The American Community Survey
The Census Bureau’s American Community Survey (ACS) is an ongoing survey that provides data every year about what the US population looks like and how it lives. The ACS provides a range of data on topics covering demographic, social, housing, and economic conditions. Each year, around 3.5 million households are contacted to participate in the ACS. Public, private, non-profit, and academic sectors use data from the ACS to assess the past and plan the future. To learn more about the ACS, see the Census Bureau’s Informational Guide.
Working with ACS Data
To access ACS data or any other Census Bureau product, visit: https://data.census.gov
ACS data sets are timelier than those from the decennial Census because they are ongoing and released in the year immediately following the time in which they are collected. The ACS creates period estimates that represent the characteristics of the population and housing over a specific data collection period. These are the 1-year and 5-year estimates. Unlike the decennial Census which accounts for every person residing in the United States, the ACS is a survey with only a small portion of households participating. Like all surveys, the ACS is subject to sampling error. As a result, there are a number of things to consider when working with ACS data.
- Data are released for each set every year, but the sets all cover different levels of geography. 1-Year Estimates are available for states, some counties, and cities with populations of at least 65,000. 5-Year Estimates contains data collected and averaged over a 60 month period for all geographic areas down to the Census block group.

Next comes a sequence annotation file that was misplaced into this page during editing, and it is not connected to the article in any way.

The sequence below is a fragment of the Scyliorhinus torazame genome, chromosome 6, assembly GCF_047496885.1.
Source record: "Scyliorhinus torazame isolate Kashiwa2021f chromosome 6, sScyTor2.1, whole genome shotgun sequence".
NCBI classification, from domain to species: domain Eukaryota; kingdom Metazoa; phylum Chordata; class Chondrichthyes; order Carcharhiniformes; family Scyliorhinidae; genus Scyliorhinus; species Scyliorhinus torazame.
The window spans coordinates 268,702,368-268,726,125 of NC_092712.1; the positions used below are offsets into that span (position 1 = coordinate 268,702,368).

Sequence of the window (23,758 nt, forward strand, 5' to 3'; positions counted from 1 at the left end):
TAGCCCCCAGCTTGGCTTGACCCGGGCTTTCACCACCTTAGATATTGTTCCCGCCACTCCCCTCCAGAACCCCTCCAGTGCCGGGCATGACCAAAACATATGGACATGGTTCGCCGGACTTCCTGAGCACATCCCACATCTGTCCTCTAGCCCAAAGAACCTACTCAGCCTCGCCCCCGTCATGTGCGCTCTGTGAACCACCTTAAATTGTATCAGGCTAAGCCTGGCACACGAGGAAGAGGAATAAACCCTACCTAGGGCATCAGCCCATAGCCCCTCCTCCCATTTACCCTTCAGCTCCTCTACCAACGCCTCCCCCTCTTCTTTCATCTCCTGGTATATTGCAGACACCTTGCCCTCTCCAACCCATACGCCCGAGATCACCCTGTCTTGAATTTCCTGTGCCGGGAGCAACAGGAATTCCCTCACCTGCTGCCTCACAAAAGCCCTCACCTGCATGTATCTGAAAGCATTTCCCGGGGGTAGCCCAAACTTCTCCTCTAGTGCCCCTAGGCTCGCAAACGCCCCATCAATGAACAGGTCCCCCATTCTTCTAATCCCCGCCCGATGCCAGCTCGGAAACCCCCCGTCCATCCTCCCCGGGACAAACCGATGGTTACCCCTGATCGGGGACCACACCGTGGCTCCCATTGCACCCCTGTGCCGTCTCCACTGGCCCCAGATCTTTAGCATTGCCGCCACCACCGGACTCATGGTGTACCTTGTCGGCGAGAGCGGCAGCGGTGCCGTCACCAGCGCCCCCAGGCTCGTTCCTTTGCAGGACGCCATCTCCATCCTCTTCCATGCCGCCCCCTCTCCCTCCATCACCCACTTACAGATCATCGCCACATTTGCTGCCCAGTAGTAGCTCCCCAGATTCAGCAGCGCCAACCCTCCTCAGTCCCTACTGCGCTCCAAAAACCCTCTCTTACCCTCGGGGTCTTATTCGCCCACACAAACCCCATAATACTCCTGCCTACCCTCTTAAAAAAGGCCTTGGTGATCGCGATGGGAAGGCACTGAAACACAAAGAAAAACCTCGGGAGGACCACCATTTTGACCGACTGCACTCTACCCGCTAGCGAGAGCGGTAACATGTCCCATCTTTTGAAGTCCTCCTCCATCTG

- The samples from which this data were drawn, especially in the smaller geographic areas and more rural areas, can be very small. This makes the estimates more unreliable. The Census provides a margin of error along with the estimates both to give you a better idea of how reliable the estimates are and to allow you to perform comparisons using the data between geographic areas and across time (as a general rule of thumb, the larger the margin of error, the less reliable the data).
- Simple comparisons with Census data sets (both decennial and ACS) are no longer possible. In order to compare two areas or data from the same area for two different time periods, you will need to conduct a significance test. This page from the Census will tell you what data is able to be compared across time, and this handbook for general data users contains more information and detailed instructions for performing comparisons. As always, please contact us if you have any problems or questions about working with this data.
Here are some helpful tips for using ACS information.
Please contact Elizabeth Whitaker, Senior Planner at email@example.com, if you have any Census-related questions, from requests for specific data to help navigating the Census website.